This isn’t going to be a long post, because it still isn’t clear exactly what the facts are. I’ll post updates at the top as with past blogs if new facts emerge. As usual, the Civic Offices are a rather leaky establishment, but not everything has got out yet. I am sure the picture will become clearer soon enough.
It seems that South Parade Pier has been sold, or is about to be. The Council was aware a few weeks ago that there was another bid in the offing for the Pier, besides the interest from the South Parade Trust, but for some reason PCC was desperate that the SPT should not find this out. I don’t know whether they ever did, but since the security guards at the Pier were cheerfully telling me about it a couple of weeks ago, I guess they may have had the same conversations with them.
There were concerns last night that the security guards themselves might need some security guards after it emerged that someone tried to steal the generator they source their power from! The element of farce to that is in keeping with the conduct of PCC policy in recent times.
I don’t know yet who the new owner is, but it would be good if they were able to give the public some clarity on who they are and what their intentions are. Time is of the essence.
This raises the question of “what happens to the plans for a barrier on the beach?” PCC have been planning to build a large, unsightly fence down the beach 15 metres away from either side of the Pier and out into the water. This is likely to be a very expensive operation, requiring piles to be driven into the beach. Estimates of cost I’ve heard vary, but the top-end figure is near £300k with a not-insignificant cost when it is eventually removed. The plans have been shrouded in mystery – PCC was originally saying that work would begin in mid-February, but nothing has happened so far. It may be that the change of plans from a wooden groyne-like barrier to something in steel mesh fencing has caused that delay. Certainly so far there has been no sign of consultation with the public on this, or warning of the implications of it, which is a concern given the unsightly mess it will make of the beach.
If PCC want to argue that they cannot consult the public because “the situation is urgent”, then they have to explain why they waited a whole year between deciding the Pier was a danger and doing anything about it. They dragged their feet both in doing anything about the Pier and in responding to my FoI request to find out what the problem was. The entire PCC response to the Pier problem has been indecision and delay.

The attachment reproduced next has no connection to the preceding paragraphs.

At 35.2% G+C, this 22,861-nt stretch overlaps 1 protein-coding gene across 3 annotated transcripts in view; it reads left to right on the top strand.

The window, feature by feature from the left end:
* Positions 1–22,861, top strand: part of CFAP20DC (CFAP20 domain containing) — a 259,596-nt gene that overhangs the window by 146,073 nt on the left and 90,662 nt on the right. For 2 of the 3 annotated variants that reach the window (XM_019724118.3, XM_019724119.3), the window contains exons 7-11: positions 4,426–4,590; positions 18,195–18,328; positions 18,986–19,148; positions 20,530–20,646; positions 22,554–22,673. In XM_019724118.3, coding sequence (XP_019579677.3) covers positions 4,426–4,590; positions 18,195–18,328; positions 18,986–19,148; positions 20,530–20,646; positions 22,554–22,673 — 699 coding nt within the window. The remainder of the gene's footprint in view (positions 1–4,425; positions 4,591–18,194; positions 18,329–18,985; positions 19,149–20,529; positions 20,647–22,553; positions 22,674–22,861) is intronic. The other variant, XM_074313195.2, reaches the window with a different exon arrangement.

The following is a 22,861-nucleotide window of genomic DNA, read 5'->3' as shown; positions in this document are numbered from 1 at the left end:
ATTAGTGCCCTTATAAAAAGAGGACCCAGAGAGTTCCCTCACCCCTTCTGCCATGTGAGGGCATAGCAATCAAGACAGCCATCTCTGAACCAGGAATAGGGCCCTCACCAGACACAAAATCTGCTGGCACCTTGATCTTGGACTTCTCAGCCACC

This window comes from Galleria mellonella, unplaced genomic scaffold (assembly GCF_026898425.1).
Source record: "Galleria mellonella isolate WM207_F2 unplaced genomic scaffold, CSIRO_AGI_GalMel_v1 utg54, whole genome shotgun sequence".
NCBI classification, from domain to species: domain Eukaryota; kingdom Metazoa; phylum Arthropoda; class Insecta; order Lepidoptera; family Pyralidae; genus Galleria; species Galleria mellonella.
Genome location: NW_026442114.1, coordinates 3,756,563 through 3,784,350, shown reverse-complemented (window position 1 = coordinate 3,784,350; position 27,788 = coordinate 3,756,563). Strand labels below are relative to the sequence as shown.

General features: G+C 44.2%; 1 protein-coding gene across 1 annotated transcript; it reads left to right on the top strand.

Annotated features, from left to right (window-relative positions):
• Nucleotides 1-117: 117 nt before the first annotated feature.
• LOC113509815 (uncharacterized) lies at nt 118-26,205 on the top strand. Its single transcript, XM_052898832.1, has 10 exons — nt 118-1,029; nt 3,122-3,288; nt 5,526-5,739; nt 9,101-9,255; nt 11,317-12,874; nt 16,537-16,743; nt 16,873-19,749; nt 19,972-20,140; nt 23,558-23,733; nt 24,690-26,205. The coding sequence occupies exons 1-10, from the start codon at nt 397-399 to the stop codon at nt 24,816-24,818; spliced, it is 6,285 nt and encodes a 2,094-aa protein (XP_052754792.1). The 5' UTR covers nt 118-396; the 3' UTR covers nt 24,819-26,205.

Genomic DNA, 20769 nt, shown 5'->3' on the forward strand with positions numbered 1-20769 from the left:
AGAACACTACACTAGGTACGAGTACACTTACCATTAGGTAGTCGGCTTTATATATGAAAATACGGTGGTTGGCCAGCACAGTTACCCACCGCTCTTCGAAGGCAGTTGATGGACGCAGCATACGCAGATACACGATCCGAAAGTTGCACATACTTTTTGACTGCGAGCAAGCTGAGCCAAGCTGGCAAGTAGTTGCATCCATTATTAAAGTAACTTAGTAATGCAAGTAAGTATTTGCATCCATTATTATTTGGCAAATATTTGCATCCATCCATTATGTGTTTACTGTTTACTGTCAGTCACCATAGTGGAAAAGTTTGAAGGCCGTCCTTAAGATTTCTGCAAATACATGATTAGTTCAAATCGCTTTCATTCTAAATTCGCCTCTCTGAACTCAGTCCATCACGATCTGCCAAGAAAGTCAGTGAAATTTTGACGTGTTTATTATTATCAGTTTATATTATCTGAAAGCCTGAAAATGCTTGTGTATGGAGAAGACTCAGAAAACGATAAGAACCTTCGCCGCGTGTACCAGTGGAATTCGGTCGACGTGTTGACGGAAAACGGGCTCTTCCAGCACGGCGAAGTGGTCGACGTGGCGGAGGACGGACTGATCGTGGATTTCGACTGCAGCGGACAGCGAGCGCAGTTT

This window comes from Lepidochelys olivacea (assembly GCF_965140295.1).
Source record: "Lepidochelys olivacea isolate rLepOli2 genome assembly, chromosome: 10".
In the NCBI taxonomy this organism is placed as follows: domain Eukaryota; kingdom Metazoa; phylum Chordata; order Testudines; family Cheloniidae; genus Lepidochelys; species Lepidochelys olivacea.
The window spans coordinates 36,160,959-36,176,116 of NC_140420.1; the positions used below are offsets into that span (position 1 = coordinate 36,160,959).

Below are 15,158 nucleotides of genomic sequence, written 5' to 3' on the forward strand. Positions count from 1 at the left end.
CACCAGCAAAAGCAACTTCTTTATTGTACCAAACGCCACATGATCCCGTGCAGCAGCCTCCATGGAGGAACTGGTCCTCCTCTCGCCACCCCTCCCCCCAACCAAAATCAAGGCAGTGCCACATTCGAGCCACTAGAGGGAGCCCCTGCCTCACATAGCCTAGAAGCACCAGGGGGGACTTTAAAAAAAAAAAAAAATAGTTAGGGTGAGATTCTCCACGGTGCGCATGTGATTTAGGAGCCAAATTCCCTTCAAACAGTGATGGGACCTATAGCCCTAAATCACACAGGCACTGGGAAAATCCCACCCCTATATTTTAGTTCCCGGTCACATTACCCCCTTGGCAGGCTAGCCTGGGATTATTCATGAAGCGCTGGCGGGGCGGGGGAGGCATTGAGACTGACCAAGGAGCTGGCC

If PCC want to argue that there is no option but to have a particular kind of barrier, so there is nothing to consult on, they have another question to answer. Why is it better value now to spend large amounts of money on ugly fences than it would have been to progress towards a CPO for a similar amount of money, and at least own something worthwhile at the end of it?
I hope that the Pier’s new owners, whoever they are, can demonstrate to PCC that there is no point having a “Great Wall of Southsea” across the beach because they can get on with repairs. I am still not at all sure why a barrier could not be fixed to the Pier itself which would prevent access to the underside. If the bull-nose concrete overhanging the side is a worry to PCC, then the question is why the hell did they take so long to do anything about that, as well?
Since the storms, the underside of the Pier has been checked down to the Spring low-tide mark. Replacement of the dislodged steels under the main superstructure of the Pier is loosely estimated to cost around £100k. Work further out towards the seaward end hasn’t been costed yet, but it isn’t known if the damage is actually as bad as at the landward end. As long as that part of the Pier which can be reached or got under from above the low-tide mark is made safe, that should suffice to start with.
Many people have had the suspicion that South Parade Trust and the general public have not been told the full story by PCC, either in terms of reasons for delay, or what PCC would be prepared to do to secure the future preservation of the Pier. It’s no secret that the Council had little or no confidence in SPT’s ability to buy the Pier, but then anyone familiar with the story of the supporters’ takeover of Portsmouth FC is also familiar with the same dismissive attitude of some parts of the Establishment.
It may well be the new owners are the “miracle” PCC were hoping for that would bail out their earlier incompetence. If that leads to a restored and commercially-successful South Parade Pier, everyone wins. If this turns out to be another dead end, or a stalling exercise by the existing owners, then the charge-sheet against Cllr Vernon-Jackson & Co will continue to lengthen.